How much research do you do? And how do you balance the demands of getting the facts right and telling a good story?
I usually research as I’m going. I think it’s important to get basic facts right, and I don’t make up names for my places. Doing so would give me more license to invent, but I’ve always felt that this was something of a cop-out. Normally I don’t do a lot of research at the start, because I don’t know which facts will turn out to be important. In other words, the developing story dictates the research.

The exception to this is Maralinga My Love, my novel about the British atomic bomb tests at Maralinga in the 1950s and 60s. Before going to Maralinga – I went with a radio journalist and we camped close to the Aboriginal people who were there as a protest, many descended from those who had been forcibly removed –  I read Royal Commission transcripts and interviewed scientists and ex-servicemen.

How much planning do you do? Do you plan / plot the entire story from beginning to end, or let it evolve naturally as the writing progresses? In terms of characters, are they already a firm picture in your mind before you start writing or do they develop a personality of their own as the story progresses?
I am a pantser, which means I write by the seat of my pants. I respect planners but I couldn’t turn myself into one. It would take all the fun out of writing if I knew what was going to happen. I usually start with a line of dialogue, or a description of a place, and the story evolves from there. I don’t have a firm picture of the characters before I start, though in my series, of course, by book two they are already established in some ways.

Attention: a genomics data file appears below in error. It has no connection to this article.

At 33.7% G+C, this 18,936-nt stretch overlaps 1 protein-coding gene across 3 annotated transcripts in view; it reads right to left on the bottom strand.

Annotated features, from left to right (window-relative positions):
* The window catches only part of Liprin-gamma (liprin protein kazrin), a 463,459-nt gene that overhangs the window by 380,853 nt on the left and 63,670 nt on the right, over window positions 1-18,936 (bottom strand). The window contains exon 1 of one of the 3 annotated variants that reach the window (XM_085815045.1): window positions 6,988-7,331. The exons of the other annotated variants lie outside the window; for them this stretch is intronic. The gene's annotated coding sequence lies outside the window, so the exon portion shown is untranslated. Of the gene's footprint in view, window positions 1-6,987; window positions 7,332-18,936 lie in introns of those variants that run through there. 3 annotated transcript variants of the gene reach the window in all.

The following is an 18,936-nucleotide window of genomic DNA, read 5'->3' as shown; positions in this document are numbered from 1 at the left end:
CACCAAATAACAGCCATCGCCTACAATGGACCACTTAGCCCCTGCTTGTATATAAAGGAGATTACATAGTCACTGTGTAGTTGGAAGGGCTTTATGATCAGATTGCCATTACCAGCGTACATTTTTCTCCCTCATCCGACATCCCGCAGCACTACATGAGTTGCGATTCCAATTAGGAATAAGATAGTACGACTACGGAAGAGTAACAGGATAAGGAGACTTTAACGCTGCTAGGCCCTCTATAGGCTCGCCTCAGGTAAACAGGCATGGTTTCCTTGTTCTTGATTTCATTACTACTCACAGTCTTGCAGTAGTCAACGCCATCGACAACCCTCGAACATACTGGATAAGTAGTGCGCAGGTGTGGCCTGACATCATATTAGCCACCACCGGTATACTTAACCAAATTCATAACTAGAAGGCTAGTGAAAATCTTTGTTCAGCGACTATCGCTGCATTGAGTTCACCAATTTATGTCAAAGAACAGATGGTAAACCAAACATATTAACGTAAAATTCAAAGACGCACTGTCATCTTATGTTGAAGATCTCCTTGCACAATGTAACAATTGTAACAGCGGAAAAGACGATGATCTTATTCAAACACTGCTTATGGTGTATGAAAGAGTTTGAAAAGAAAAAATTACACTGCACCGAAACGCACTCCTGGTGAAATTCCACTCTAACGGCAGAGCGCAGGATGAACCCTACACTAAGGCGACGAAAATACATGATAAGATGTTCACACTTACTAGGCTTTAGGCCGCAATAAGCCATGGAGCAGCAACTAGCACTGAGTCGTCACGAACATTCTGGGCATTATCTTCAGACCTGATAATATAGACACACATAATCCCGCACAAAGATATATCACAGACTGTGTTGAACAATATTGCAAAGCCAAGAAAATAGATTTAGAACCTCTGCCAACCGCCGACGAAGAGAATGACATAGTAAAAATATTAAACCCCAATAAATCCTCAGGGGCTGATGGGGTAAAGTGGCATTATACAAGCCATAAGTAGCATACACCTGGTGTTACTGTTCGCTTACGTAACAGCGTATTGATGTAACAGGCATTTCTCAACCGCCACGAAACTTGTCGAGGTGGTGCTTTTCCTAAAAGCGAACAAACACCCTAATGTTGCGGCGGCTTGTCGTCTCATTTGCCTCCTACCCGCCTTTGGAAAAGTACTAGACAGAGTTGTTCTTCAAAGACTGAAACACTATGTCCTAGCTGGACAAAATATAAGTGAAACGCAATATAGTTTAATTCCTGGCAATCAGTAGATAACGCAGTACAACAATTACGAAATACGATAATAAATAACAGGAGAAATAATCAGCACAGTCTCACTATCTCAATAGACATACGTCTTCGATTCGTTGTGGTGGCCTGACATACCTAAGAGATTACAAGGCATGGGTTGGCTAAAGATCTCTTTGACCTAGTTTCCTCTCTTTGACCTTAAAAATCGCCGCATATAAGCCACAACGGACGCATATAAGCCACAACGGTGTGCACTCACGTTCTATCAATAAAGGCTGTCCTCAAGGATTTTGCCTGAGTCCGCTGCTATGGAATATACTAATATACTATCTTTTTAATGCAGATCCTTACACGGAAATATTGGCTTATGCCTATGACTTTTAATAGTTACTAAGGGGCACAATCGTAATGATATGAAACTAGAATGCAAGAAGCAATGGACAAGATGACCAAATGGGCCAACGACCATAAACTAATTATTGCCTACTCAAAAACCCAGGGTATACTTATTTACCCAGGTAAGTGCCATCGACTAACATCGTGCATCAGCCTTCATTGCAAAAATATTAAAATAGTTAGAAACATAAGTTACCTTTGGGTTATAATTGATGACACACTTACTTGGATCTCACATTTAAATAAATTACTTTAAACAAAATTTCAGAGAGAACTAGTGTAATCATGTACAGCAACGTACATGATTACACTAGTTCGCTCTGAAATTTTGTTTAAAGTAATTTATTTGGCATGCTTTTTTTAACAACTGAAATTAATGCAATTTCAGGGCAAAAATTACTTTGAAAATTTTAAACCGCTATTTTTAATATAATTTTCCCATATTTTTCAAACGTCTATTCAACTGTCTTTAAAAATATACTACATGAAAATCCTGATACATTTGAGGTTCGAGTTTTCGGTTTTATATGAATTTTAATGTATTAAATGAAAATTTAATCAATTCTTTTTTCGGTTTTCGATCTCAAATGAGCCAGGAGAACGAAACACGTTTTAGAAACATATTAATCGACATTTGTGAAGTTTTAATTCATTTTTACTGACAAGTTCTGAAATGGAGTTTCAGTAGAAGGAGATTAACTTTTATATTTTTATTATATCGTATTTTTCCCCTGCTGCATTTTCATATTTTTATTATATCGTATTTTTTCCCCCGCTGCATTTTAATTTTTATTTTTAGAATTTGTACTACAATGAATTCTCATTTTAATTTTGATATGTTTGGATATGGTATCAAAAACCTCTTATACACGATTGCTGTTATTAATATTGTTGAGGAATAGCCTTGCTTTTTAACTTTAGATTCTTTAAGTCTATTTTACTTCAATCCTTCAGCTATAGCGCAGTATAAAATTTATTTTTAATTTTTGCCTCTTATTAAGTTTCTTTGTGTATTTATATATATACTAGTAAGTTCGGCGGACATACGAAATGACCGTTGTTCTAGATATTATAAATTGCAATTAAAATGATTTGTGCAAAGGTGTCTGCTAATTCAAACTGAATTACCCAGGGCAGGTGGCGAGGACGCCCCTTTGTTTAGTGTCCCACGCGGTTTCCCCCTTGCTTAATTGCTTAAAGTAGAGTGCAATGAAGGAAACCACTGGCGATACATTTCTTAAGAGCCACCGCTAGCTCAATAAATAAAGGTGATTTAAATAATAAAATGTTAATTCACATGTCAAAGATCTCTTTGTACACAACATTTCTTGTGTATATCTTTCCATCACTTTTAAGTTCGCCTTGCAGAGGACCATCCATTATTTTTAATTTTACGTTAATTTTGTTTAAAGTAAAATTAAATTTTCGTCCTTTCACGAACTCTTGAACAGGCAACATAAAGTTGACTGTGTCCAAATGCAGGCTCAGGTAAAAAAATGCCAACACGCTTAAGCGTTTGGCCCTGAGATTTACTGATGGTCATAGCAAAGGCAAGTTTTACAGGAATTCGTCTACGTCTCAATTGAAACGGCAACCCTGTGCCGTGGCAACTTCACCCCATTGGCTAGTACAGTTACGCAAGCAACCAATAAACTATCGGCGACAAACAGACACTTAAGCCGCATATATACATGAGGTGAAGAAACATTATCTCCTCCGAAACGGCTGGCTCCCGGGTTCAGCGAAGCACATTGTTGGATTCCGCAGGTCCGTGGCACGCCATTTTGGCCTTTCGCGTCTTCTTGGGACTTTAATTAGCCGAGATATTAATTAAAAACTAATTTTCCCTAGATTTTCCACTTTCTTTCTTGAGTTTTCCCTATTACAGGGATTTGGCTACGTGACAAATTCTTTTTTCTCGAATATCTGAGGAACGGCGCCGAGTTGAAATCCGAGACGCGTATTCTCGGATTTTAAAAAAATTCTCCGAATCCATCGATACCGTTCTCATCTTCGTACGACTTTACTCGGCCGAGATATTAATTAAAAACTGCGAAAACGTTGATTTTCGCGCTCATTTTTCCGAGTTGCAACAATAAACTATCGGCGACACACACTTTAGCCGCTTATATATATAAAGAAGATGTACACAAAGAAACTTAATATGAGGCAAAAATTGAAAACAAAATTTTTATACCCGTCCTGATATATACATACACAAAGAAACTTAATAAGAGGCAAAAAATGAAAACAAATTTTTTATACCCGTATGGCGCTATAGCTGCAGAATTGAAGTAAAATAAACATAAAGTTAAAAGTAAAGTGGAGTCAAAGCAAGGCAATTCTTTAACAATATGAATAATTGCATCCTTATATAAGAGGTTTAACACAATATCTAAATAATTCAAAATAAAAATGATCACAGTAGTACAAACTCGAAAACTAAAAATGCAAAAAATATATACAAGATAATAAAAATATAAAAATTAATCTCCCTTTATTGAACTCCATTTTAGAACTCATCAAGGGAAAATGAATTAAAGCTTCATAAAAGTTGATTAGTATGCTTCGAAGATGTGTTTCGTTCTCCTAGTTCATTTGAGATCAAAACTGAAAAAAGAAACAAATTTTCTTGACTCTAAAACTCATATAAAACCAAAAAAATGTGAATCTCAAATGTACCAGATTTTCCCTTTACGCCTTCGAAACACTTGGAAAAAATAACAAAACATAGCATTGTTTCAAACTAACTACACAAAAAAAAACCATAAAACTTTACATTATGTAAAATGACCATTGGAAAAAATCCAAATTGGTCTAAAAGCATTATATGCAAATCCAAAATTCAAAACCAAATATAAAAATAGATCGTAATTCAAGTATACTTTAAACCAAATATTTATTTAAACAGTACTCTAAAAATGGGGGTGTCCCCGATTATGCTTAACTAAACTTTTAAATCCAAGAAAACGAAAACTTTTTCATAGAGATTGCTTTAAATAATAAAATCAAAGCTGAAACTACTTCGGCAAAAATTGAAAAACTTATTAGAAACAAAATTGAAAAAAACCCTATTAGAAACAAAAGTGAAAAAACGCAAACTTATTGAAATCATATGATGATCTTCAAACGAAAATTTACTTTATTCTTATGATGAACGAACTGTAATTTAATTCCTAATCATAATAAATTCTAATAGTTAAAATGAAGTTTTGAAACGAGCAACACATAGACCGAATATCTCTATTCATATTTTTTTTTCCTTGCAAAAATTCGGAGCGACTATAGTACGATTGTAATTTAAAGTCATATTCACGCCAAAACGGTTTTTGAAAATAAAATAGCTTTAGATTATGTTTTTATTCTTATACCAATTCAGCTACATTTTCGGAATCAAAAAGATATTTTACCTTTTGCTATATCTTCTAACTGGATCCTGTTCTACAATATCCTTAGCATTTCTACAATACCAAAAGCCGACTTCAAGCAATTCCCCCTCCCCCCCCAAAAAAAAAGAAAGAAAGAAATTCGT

What book is currently on your bedside table?
I am currently reading The Girl From Venice by Martin Cruz Smith. Cruz Smith is one of my favourite crime writers, though The Girl From Venice is not a crime novel in the accepted sense. It’s set in 1945 in Italy, as the war is ending. I particularly like the way Cruz Smith turns corners with his dialogue and I tried to copy this skill when I was teaching myself to write a crime novel.

If you could go back in time for a year, which historical era would you choose to live in and why?
I’d like to live in the Bronze Age, and in the UK rather than anywhere else. I’ve seen programs and read evidence to suggest, from the analysis of bones, that people were generally better fed during the Bronze Age than in the eras that came before or after, and life seemed to be organised in more egalitarian ways. And the introduction of metals must have been amazing!